The musicals pushed Gleason back into the top five in ratings, but audiences soon began to decline. By its final season, Gleason's show was no longer in the top In the last original Honeymooners episode aired on CBS "Operation Protest" on February 28, , Ralph encounters the youth-protest movement of the late s, a sign of changing times in both television and society.

The network had cancelled a mainstay variety show hosted by Red Skelton and would cancel The Ed Sullivan Show in because they had become too expensive to produce and attracted, in the executives' opinion, too old an audience.

Gleason simply stopped doing the show in and left CBS when his contract expired. Gleason did two Jackie Gleason Show specials for CBS after giving up his regular show in the s, including Honeymooners segments and a Reginald Van Gleason III sketch in which the gregarious millionaire was portrayed as an alcoholic.

He later did a series of Honeymooners specials for ABC. Gleason hosted four ABC specials during the mids. Gleason and Carney also made a television movie, Izzy and Moe , about an unusual pair of historic Federal prohibition agents in New York City who achieved an unbeatable arrest record with highly successful techniques including impersonations and humor, which aired on CBS in In , three decades after the "Classic 39" began filming, Gleason revealed he had carefully preserved kinescopes of his live s programs in a vault for future use including Honeymooners sketches with Pert Kelton as Alice.

These "lost episodes" as they came to be called were initially previewed at the Museum of Television and Radio in New York City, aired on the Showtime cable network in , and later added to the Honeymooners syndication package.

Some of them include earlier versions of plot lines later used in the 'classic 39' episodes. The storyline involved a wild Christmas party hosted by Reginald Van Gleason up the block from the Kramdens' building at Joe the Bartender's place.

Gleason did not restrict his acting to comedic roles. Gleason made all his own trick pool shots. He was extremely well-received as a beleaguered boxing manager in the movie version of Rod Serling 's Requiem for a Heavyweight Gleason played a world-weary army sergeant in Soldier in the Rain , in which he received top billing over Steve McQueen.

Gleason wrote, produced and starred in Gigot , in which he played a poor, mute janitor who befriended and rescued a prostitute and her small daughter.

It was a box office flop. But the film's script was adapted and produced as the television film The Wool Cap , starring William H. Macy in the role of the mute janitor; the television film received modestly good reviews.

Gleason played the lead in the Otto Preminger -directed Skidoo , considered an all-star failure. In William Friedkin wanted to cast Gleason as "Popeye" Doyle in The French Connection , but because of the poor reception of Gigot and Skidoo, the studio refused to offer Gleason the lead; he wanted it.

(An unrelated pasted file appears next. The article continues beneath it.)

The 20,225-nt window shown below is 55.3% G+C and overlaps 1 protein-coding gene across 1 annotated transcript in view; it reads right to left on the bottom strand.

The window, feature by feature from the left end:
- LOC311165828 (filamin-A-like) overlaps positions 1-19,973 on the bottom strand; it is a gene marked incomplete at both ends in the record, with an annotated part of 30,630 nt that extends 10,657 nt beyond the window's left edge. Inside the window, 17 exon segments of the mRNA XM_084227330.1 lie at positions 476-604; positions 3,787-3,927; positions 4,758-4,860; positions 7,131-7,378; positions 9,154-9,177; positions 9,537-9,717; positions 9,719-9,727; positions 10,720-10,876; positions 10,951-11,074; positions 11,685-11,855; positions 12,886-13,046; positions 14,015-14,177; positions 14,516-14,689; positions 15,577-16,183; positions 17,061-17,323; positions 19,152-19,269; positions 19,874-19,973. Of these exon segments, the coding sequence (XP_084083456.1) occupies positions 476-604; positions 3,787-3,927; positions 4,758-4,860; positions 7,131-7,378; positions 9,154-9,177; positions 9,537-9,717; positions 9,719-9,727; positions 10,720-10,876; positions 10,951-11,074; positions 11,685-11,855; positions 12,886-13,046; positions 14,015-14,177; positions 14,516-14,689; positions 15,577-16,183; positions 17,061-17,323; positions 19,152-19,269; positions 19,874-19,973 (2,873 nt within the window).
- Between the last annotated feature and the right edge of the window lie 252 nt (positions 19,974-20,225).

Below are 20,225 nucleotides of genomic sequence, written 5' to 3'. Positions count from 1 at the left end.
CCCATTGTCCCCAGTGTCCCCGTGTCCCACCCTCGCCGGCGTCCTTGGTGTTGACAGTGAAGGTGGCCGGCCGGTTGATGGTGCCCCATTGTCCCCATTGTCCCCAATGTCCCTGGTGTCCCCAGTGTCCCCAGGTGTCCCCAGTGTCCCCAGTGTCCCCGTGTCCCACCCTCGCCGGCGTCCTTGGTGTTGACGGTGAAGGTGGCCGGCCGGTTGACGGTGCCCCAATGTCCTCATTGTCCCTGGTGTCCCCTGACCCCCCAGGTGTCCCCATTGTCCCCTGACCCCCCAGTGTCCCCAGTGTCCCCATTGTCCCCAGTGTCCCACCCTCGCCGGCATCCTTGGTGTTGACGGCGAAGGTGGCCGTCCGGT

Both were unsuccessful. Eight years passed before Gleason had another hit film. This role was the cantankerous and cursing Texas sheriff Buford T.

Gleason's gruff and frustrated demeanor and lines such as "I'm gonna barbecue yo' ass in molasses! Years later, when interviewed by Larry King , Reynolds said he agreed to do the movie only if the studio hired Jackie Gleason to play the part of Sheriff Buford T.

Justice the name of a real Florida highway patrolman, who knew Reynolds' father. Reynolds said that director Hal Needham gave Gleason free rein to ad-lib a great deal of his dialog and make suggestions for the film; the scene at the "Choke and Puke" was Gleason's idea.

Reynolds and Needham knew Gleason's comic talent would help make the film a success, and Gleason's characterization of Sheriff Justice strengthened the film's appeal to blue-collar audiences.

Halpern and Mr. Johnson He also gave a memorable performance as wealthy businessman U. Bates in the comedy The Toy opposite Richard Pryor.

Although the movie was critically panned, Gleason and Pryor's performances were praised. His last film performance was opposite Tom Hanks in the Garry Marshall -directed Nothing in Common , a success both critically and financially.

For many years, Gleason would only travel by train; his fear of flying arose from an incident in his early movie career.

Gleason would fly back and forth to Los Angeles for relatively minor movie work. After finishing one movie, the comedian boarded a plane for New York.

When two of the plane's engines cut out in the middle of the flight, the pilot had to make an emergency landing in Tulsa, Oklahoma. Although another plane was prepared for the passengers, Gleason had enough of flying.

The owner asked Gleason why he thought anyone would lend a stranger so much money. Gleason identified himself and explained his situation.

The store owner said he would lend the money if the local theater had a photo of Gleason in his latest film. However, the publicity shots only showed the principal stars.

Gleason proposed to buy two tickets to the movie and take the store owner; he would be able to see the actor in action.

The two men watched the movie for an hour before Gleason appeared on screen. The owner gave Gleason the loan, and he took the next train to New York.

Gleason was greatly interested in the paranormal , buying and reading numerous books on the topic, as well as books on parapsychology and UFOs.

Gleason met dancer Genevieve Halford when they were working in vaudeville , and they started to date.

Halford wanted to marry but Gleason was not ready to settle down. She said she would see other men if they did not marry.

At the end of his show, Gleason went to the table and proposed to Halford in front of her date. They were married on September 20, Halford wanted a quiet home life but Gleason fell back into spending his nights out.

In early , Gleason suffered a broken leg and ankle on-air during his television show. His injuries sidelined him for several weeks.

Halford filed for a legal separation in April Gleason met his second wife, Beverly McKittrick, at a country club in , where she worked as a secretary.

Ten days after his divorce from Halford was final, Gleason and McKittrick were married in a registry ceremony in Ashford, England on July 4, In , Marilyn Taylor encountered Gleason again when she moved to the Miami area to be near her sister June , whose dancers had starred on Gleason's shows for many years.

She had been out of show business for nearly 20 years. In September , Gleason filed for divorce from McKittrick who contested, asking for a reconciliation.